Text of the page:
GARDENING WITH SKUNKS isn’t a phrase that rolls off the tongue, the way “…with deer,” or “…with rabbits” might. But here at A Way to Garden, outsmarting awakening skunks is one of spring’s first challenges. These omnivores especially like grubs and worms, and root around in search of a good meal. Didn’t anybody tell them soilless mix, fresh from the bale, doesn’t contain any? By now I’ve learned not to actually put the pansies in the pots the first few nights, but simply the soil…and let them have at it. Next year I’ll go one step further, and do my prep on a tarp, to make the annual skunk cleanup easier. Live (with skunks) and learn.
Categoriescontainer gardening pests & diseases
June 24, 2018
week 13: a season of container-gardening improvs
SOMETIMES this gardening stuff all goes just slightly off, and you’re dancing, but you can’t catch the beat. I’ve felt like this just-slipped-by spring was..
January 9, 2012
a new take on full-moon gardening
I WAITED TO SHOW YOU the art of French photographer Laurent Laveder until the full moon this morning, which seemed the right timing to admire..
What a sensible idea!
Now if only there were a way (beyond skipping the bonemeal) to keep them out of the fall-planted bulbs I’d be completely happy.
Wow, what a mess! A useful tip, however — thanks for posting. A friend of mine who lives near Tufts University deals with skunks on an surprisingly regular basis for a somewhat urban location, so much so that her dog gets “skunked” three to four times annually. The first Skunking of ’09 happened just this week.
Did they leave an odor? They need to learn manners.
That’s adorable, though obviously frustrating. I’m presently working out a plan to keep my tomatoes safe from the squirrel who discovered them last summer.
Your plan sounds very reasonable. Anything you can do to offer them a calm, quiet opportunity to see there’s nothing to eat and move on elsewhere! The last thing you want is a po’d skunk, especially if those pots are anywhere near your house. Yech!
I have the same problem. I plant a little over 30 containers each spring and have learned to barricade them with all kinds of contraptions for the first 2 – 3 weeks. Once the soil settles and no longer smells “fresh turned” and the plants start to grow, they leave the pots alone and I can remove the goofy looking barricades. Our outside farm dog gets spayed once every early spring when the skunks come out of hibernation. It’s like she has to re-learn about them every year.
Hi, Jan. The oddest thing in all these years of this annual ritual: They sometimes dig up every fritillaria bulb, systematically, in the beds near the house. Now if you grow fritillaria you know they *smell like skunks*. So odd that the skunk would root around with its snout to pop all those out of the ground, just as they were emerging. Nature.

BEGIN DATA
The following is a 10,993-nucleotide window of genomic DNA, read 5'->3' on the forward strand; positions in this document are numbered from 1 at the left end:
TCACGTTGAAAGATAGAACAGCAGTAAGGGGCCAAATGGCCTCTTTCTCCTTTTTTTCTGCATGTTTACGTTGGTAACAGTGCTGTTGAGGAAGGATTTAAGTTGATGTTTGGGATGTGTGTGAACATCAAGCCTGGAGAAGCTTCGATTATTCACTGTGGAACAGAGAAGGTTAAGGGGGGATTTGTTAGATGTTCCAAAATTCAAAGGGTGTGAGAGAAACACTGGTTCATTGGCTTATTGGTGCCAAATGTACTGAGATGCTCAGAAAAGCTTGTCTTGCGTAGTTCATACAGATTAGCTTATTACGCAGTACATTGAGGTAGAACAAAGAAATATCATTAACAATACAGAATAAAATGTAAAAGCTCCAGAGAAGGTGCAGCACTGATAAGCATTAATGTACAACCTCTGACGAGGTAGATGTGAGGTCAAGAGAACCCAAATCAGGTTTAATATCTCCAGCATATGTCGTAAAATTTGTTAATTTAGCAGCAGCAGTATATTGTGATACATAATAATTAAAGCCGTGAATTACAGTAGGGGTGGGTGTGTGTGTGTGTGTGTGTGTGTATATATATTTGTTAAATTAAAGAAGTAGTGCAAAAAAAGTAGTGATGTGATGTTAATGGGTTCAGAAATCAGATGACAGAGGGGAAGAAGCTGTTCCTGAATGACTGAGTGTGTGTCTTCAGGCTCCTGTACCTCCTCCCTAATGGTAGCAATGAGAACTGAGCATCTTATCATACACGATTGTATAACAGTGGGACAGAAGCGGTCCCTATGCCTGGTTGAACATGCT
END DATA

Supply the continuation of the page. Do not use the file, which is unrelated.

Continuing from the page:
They try moving into my house every spring. The basements are warmish, but they are also wettish so the skunks have so far moved on to other basements within a day or two. Thank god this hasn’t happened to me YET, but I’ll be forwarned.
Now that is a good idea. Usually I just figure I will have to replant – they don’t usually do a lot of damage to the plants. This looks a lot smarter :)
Oh my goodness, and I thought I had problems…. with rabbits. (They pull up the tulips and sit there chewing on the bulb like Bugs with a carrot.) I will count my blessings:)
I had to read the story twice. Distracted by the stonework and paved walkway. Nice work on that. Oy I get off subject. Sorry about the skunks. Do you ever think that we are gardening in a Walt Disney movie? See you on Twitter.
Welcome, Squirrelgardens. I love that: “Do you ever think that we are gardening in a Walt Disney movie?” I often invoke “Animal Planet,” but you are right, it’s Disney, isn’t it? Which character will show up next? Oh, dear.
Happened to me last week – dug up an entire hypertoufa of sempervivum (three times) – which had been outside all winter. I thought it was racoons.
Welcome, Scarlettm. Now raccoons are another of my unfavorite neighbors…those devilish clawed hands and their voracity for any and all edibles. Here they usually show greatest interest in the garbage can (which they like to unpack item by item, inspecting each item carefully for edibility then tossing it across the road if not yummy). They also *love* catfood, as do the skunks, so poor Jack has to come in to eat in my house (his house has a cat door so I cannot leave him kibbles or water there, or everyone else in the ‘hood goes inside to get some). A friend tells me I do a very good raccoon impression, by the way. Probably better on video than in comments. :)
Thanks for the welcome Margaret. I am searching (in vain) for a photo of some very odd looking skunks we spotted in one of our perennial gardens last year. They had what I can only describe as bouffant hair-dos. Unlike any skunk I’ve seen before. Due to a new external back-up drive, the photos are temporarily “lost.” Once I recover them is there a way to send them to you? Since you are such a fan of skunks :)
@Scarlettm: You can email photos to awaytogarden at gmail dot com, or post them in the forum. Thanks for thinking of me.
Sorry to hear of your recent troubles with those pesky skunks. Here’s a tip I was given years ago by our animal control officer and it works for all critters. Soak some rags in Lestoil or Pine Sol, place in a bucket where activity occurs and the nuisance night stalkers will move on! I once had a ground hog nesting under my garden shed and he and his family vacated the premises immediately…never to return.
We met on your recent book tour when you came to Cohasset, Massachusetts. I am so happy the weather has turned ! Hope you are well.